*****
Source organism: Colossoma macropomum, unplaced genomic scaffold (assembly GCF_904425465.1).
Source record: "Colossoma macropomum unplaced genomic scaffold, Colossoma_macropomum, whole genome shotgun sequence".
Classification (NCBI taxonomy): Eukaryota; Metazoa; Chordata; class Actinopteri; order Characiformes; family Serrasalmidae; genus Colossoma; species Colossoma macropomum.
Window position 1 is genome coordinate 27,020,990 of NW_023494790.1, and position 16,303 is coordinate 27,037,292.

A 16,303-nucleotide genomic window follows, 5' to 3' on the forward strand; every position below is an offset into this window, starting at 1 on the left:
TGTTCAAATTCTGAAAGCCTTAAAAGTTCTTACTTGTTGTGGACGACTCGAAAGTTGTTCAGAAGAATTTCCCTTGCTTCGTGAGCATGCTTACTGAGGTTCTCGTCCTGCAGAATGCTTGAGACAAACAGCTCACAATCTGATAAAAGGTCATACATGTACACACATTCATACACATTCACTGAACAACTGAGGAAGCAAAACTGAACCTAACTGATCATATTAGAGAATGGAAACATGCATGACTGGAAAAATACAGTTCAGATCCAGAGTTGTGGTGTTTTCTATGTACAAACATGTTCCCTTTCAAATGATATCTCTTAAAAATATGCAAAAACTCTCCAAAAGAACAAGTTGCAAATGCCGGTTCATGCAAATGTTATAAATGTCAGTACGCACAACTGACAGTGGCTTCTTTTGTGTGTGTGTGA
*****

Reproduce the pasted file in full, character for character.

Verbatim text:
Source organism: Colossoma macropomum, unplaced genomic scaffold (assembly GCF_904425465.1).
Source record: "Colossoma macropomum unplaced genomic scaffold, Colossoma_macropomum, whole genome shotgun sequence".
Classification (NCBI taxonomy): Eukaryota; Metazoa; Chordata; class Actinopteri; order Characiformes; family Serrasalmidae; genus Colossoma; species Colossoma macropomum.
Window position 1 is genome coordinate 27,020,990 of NW_023494790.1, and position 16,303 is coordinate 27,037,292.

A 16,303-nucleotide genomic window follows, 5' to 3' on the forward strand; every position below is an offset into this window, starting at 1 on the left:
TGTTCAAATTCTGAAAGCCTTAAAAGTTCTTACTTGTTGTGGACGACTCGAAAGTTGTTCAGAAGAATTTCCCTTGCTTCGTGAGCATGCTTACTGAGGTTCTCGTCCTGCAGAATGCTTGAGACAAACAGCTCACAATCTGATAAAAGGTCATACATGTACACACATTCATACACATTCACTGAACAACTGAGGAAGCAAAACTGAACCTAACTGATCATATTAGAGAATGGAAACATGCATGACTGGAAAAATACAGTTCAGATCCAGAGTTGTGGTGTTTTCTATGTACAAACATGTTCCCTTTCAAATGATATCTCTTAAAAATATGCAAAAACTCTCCAAAAGAACAAGTTGCAAATGCCGGTTCATGCAAATGTTATAAATGTCAGTACGCACAACTGACAGTGGCTTCTTTTGTGTGTGTGTGA